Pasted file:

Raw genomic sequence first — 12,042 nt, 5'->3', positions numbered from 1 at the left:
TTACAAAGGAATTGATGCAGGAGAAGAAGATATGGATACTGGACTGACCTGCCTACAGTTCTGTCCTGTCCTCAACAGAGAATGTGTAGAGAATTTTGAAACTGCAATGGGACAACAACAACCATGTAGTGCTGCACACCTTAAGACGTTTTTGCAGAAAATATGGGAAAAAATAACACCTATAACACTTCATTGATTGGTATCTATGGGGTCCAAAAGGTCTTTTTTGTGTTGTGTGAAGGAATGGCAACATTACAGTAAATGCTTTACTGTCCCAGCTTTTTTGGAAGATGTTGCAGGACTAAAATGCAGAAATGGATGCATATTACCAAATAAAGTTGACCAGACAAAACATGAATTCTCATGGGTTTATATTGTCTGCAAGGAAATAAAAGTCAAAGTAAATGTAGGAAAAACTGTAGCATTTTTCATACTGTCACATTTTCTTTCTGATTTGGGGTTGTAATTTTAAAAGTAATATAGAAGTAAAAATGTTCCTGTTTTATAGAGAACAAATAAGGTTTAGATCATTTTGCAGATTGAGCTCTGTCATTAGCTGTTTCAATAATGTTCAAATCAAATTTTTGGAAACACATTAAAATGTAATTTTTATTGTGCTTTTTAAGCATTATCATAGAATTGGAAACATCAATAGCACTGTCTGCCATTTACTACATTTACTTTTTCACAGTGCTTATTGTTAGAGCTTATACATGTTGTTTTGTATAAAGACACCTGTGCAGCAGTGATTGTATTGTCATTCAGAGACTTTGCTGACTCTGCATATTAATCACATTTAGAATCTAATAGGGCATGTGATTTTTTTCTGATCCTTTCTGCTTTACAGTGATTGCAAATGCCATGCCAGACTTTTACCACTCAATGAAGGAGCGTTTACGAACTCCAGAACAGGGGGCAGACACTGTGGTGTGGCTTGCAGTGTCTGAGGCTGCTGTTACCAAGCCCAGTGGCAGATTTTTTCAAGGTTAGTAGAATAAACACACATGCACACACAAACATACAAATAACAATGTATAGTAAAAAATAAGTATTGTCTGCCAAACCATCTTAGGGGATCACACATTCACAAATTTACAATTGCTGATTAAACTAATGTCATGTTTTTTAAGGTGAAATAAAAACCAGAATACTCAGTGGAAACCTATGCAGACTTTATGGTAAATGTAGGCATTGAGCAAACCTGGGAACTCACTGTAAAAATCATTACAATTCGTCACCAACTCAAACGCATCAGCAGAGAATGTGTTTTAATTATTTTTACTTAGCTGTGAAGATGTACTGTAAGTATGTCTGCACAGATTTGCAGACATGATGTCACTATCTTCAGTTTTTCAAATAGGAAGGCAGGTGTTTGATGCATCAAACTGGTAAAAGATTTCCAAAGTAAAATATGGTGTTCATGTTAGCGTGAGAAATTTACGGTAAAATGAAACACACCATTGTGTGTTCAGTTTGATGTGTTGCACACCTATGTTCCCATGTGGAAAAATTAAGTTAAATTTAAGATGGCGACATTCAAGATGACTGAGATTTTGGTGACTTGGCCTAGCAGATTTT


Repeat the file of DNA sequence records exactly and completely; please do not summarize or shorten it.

Raw genomic sequence first — 12,042 nt, 5'->3', positions numbered from 1 at the left:
TTACAAAGGAATTGATGCAGGAGAAGAAGATATGGATACTGGACTGACCTGCCTACAGTTCTGTCCTGTCCTCAACAGAGAATGTGTAGAGAATTTTGAAACTGCAATGGGACAACAACAACCATGTAGTGCTGCACACCTTAAGACGTTTTTGCAGAAAATATGGGAAAAAATAACACCTATAACACTTCATTGATTGGTATCTATGGGGTCCAAAAGGTCTTTTTTGTGTTGTGTGAAGGAATGGCAACATTACAGTAAATGCTTTACTGTCCCAGCTTTTTTGGAAGATGTTGCAGGACTAAAATGCAGAAATGGATGCATATTACCAAATAAAGTTGACCAGACAAAACATGAATTCTCATGGGTTTATATTGTCTGCAAGGAAATAAAAGTCAAAGTAAATGTAGGAAAAACTGTAGCATTTTTCATACTGTCACATTTTCTTTCTGATTTGGGGTTGTAATTTTAAAAGTAATATAGAAGTAAAAATGTTCCTGTTTTATAGAGAACAAATAAGGTTTAGATCATTTTGCAGATTGAGCTCTGTCATTAGCTGTTTCAATAATGTTCAAATCAAATTTTTGGAAACACATTAAAATGTAATTTTTATTGTGCTTTTTAAGCATTATCATAGAATTGGAAACATCAATAGCACTGTCTGCCATTTACTACATTTACTTTTTCACAGTGCTTATTGTTAGAGCTTATACATGTTGTTTTGTATAAAGACACCTGTGCAGCAGTGATTGTATTGTCATTCAGAGACTTTGCTGACTCTGCATATTAATCACATTTAGAATCTAATAGGGCATGTGATTTTTTTCTGATCCTTTCTGCTTTACAGTGATTGCAAATGCCATGCCAGACTTTTACCACTCAATGAAGGAGCGTTTACGAACTCCAGAACAGGGGGCAGACACTGTGGTGTGGCTTGCAGTGTCTGAGGCTGCTGTTACCAAGCCCAGTGGCAGATTTTTTCAAGGTTAGTAGAATAAACACACATGCACACACAAACATACAAATAACAATGTATAGTAAAAAATAAGTATTGTCTGCCAAACCATCTTAGGGGATCACACATTCACAAATTTACAATTGCTGATTAAACTAATGTCATGTTTTTTAAGGTGAAATAAAAACCAGAATACTCAGTGGAAACCTATGCAGACTTTATGGTAAATGTAGGCATTGAGCAAACCTGGGAACTCACTGTAAAAATCATTACAATTCGTCACCAACTCAAACGCATCAGCAGAGAATGTGTTTTAATTATTTTTACTTAGCTGTGAAGATGTACTGTAAGTATGTCTGCACAGATTTGCAGACATGATGTCACTATCTTCAGTTTTTCAAATAGGAAGGCAGGTGTTTGATGCATCAAACTGGTAAAAGATTTCCAAAGTAAAATATGGTGTTCATGTTAGCGTGAGAAATTTACGGTAAAATGAAACACACCATTGTGTGTTCAGTTTGATGTGTTGCACACCTATGTTCCCATGTGGAAAAATTAAGTTAAATTTAAGATGGCGACATTCAAGATGACTGAGATTTTGGTGACTTGGCCTAGCAGATTTT